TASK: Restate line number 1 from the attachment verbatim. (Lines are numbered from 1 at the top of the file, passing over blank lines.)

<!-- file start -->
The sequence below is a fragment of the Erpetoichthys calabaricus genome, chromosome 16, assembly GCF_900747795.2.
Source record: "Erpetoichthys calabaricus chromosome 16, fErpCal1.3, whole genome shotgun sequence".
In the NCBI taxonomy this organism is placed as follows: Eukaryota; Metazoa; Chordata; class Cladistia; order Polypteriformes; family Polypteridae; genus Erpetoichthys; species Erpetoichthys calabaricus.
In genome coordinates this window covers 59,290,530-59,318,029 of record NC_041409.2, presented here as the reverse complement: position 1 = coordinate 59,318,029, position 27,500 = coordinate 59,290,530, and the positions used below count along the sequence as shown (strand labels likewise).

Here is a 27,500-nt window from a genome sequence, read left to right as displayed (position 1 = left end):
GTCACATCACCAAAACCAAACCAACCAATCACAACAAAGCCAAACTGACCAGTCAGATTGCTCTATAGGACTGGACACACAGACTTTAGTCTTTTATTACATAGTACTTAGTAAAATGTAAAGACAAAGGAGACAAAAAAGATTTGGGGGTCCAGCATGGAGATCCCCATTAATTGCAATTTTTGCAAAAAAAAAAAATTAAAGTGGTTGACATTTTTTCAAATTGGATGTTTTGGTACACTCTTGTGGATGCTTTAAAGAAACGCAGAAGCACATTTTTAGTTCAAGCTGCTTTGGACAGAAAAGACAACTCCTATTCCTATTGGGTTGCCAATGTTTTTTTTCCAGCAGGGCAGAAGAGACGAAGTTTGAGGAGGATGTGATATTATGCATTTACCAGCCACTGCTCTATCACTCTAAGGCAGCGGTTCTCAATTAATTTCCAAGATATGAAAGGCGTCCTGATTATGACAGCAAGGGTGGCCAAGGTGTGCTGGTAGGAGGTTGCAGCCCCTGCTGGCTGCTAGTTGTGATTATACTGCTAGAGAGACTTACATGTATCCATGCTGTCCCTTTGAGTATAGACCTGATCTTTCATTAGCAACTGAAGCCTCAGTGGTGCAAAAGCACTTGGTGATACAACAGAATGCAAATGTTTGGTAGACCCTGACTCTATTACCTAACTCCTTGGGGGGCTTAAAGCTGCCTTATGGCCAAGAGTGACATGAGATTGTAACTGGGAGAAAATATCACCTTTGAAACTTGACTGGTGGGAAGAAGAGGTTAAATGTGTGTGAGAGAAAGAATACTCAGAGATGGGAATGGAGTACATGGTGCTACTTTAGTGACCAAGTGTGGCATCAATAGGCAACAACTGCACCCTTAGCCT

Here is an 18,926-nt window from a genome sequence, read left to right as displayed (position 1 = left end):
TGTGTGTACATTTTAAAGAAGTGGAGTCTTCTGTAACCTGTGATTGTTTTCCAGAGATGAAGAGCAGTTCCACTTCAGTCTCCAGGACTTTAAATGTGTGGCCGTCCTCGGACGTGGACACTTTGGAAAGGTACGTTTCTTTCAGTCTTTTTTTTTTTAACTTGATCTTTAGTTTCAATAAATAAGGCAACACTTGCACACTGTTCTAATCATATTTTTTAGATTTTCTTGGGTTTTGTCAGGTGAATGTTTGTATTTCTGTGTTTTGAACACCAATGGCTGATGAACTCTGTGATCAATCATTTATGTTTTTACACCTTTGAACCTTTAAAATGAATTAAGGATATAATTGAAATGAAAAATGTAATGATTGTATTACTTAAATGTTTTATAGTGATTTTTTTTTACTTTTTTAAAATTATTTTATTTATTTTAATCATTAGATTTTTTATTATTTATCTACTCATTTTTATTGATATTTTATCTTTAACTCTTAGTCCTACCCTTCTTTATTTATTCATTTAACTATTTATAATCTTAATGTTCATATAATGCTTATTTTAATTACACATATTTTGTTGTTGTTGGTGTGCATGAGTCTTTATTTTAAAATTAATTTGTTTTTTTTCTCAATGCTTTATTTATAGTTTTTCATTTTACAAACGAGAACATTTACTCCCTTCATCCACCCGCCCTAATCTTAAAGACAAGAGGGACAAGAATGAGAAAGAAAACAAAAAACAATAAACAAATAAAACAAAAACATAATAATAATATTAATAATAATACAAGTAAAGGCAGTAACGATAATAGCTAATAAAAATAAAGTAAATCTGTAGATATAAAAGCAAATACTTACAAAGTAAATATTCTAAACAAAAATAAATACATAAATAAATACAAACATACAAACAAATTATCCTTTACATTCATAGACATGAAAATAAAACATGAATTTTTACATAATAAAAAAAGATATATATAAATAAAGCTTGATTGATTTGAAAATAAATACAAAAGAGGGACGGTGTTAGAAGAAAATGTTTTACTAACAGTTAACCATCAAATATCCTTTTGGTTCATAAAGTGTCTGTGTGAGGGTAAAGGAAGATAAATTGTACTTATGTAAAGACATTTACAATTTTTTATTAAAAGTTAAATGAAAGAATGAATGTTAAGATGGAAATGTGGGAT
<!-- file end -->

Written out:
The sequence below is a fragment of the Erpetoichthys calabaricus genome, chromosome 16, assembly GCF_900747795.2.